The Wireless Leash: Mobile Messaging Service as a Means of Control

Jack Linchuan Qiu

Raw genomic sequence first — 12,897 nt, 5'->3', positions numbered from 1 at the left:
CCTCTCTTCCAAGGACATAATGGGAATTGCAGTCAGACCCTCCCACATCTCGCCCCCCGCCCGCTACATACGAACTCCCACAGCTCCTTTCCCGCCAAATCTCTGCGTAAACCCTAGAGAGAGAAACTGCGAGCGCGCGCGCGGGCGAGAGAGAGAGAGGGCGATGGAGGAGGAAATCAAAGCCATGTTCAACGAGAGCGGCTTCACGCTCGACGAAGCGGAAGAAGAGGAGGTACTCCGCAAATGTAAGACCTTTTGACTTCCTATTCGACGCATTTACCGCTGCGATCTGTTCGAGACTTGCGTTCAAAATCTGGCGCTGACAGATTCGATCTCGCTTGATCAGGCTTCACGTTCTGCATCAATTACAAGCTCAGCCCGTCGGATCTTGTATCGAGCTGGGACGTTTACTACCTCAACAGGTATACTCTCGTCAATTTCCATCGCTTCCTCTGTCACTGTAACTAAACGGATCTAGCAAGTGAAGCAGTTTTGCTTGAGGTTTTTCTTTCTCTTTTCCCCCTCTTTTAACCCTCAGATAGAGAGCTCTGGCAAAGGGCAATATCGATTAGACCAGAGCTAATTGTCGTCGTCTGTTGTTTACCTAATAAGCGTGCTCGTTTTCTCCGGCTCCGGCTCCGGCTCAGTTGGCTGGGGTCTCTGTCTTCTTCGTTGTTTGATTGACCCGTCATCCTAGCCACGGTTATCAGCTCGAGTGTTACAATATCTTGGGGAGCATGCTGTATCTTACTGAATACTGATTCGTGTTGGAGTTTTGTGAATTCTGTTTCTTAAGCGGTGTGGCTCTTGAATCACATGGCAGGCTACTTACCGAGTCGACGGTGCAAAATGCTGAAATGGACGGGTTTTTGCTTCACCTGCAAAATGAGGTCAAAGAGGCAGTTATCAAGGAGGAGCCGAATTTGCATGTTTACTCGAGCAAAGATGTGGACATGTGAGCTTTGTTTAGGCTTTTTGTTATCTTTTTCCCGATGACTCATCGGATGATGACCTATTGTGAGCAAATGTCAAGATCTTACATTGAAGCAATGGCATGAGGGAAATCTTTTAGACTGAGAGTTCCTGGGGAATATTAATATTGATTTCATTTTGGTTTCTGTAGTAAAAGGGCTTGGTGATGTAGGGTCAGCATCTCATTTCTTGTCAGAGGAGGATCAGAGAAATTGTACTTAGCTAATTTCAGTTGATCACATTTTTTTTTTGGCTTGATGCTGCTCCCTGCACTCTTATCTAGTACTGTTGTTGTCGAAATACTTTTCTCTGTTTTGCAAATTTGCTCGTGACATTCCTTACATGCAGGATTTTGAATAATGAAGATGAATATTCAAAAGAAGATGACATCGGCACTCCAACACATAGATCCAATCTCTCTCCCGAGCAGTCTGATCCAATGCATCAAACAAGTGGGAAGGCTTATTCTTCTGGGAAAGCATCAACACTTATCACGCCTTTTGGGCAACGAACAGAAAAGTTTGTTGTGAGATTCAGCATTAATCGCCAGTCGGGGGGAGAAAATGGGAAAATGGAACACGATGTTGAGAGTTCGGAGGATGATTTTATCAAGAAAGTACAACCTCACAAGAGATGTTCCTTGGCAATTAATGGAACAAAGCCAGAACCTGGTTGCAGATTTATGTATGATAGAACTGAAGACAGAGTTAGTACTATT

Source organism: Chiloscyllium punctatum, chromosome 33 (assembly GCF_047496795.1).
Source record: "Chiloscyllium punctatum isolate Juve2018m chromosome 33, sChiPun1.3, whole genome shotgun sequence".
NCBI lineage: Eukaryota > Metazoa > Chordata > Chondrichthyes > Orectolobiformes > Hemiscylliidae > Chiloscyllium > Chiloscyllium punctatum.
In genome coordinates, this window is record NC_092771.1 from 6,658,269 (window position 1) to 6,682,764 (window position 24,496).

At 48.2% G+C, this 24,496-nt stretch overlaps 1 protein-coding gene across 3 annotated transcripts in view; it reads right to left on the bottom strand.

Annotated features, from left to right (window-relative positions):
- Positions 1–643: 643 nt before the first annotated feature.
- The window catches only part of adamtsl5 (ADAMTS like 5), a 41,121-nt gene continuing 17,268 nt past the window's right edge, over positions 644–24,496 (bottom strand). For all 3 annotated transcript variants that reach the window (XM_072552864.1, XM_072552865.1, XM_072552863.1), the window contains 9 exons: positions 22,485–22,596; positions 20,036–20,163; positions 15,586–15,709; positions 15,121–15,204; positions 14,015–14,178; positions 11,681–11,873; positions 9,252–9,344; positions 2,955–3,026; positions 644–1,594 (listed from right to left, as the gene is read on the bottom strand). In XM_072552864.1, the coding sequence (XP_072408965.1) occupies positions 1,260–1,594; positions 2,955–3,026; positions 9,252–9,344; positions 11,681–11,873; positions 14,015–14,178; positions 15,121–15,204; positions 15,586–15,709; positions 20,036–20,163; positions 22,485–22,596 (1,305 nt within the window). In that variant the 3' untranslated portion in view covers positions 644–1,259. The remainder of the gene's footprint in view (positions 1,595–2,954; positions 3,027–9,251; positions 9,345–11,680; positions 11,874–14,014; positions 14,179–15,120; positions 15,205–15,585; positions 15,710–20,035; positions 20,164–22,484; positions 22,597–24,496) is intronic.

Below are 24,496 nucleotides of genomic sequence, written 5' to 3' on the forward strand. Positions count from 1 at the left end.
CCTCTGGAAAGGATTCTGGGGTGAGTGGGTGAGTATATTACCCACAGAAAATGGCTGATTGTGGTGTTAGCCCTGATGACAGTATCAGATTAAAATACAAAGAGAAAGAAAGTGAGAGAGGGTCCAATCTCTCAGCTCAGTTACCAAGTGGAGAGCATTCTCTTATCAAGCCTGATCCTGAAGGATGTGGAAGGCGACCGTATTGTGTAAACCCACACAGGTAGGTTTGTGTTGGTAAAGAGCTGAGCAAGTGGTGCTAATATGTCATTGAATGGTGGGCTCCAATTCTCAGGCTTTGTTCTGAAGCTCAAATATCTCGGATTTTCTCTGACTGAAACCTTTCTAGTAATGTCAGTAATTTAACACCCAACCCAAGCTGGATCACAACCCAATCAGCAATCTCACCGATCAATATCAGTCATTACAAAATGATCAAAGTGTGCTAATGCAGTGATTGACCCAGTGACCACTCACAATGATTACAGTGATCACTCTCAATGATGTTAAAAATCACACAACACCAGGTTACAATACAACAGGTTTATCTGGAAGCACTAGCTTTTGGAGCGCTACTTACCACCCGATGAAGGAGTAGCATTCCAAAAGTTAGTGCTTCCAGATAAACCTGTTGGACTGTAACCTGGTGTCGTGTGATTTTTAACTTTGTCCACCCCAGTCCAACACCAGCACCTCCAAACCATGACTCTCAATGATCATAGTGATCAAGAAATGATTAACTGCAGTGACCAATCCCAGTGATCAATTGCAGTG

Mobile messaging, including short-messaging service (SMS) and multimedia messaging service (MMS), is an asynchronous mobile phone service that is too often deemed as a tool for entertainment and consumption at the micro individual level. This paper, however, examines the more structural aspects of mobile messaging being socially, economically, and politically shaped as a means of control. It first establishes conceptual connections between existing mobile communication studies and the historical tendency for information and communication technologies (ICTs) to be used for surveillance and authoritarian power projects. This discussion is substantiated by a brief global overview of related incidents occurring in Malaysia, the United Kingdom, Australia, and Hong Kong, all in 2005. The paper then focuses on mobile messaging and social control in China, where a massive IT industrial complex has emerged since 2000 to serve the control needs of the power elite, especially with regard to SMS. There is both macro institutional formations at the national and transnational levels and more specific organizational developments, such as in the workplace for purposes of labor control or at the interface between broadcast stations and audiences in order to reduce the political risk of phone-in programs. The overall argument is that, the political function of mobile messaging has to be understood as part of the existing institutional structures of a given society; and that only by fully recognizing problems in the political status quo, in power projects at micro, meso, and macro levels, can we seize the opportunity for social change.

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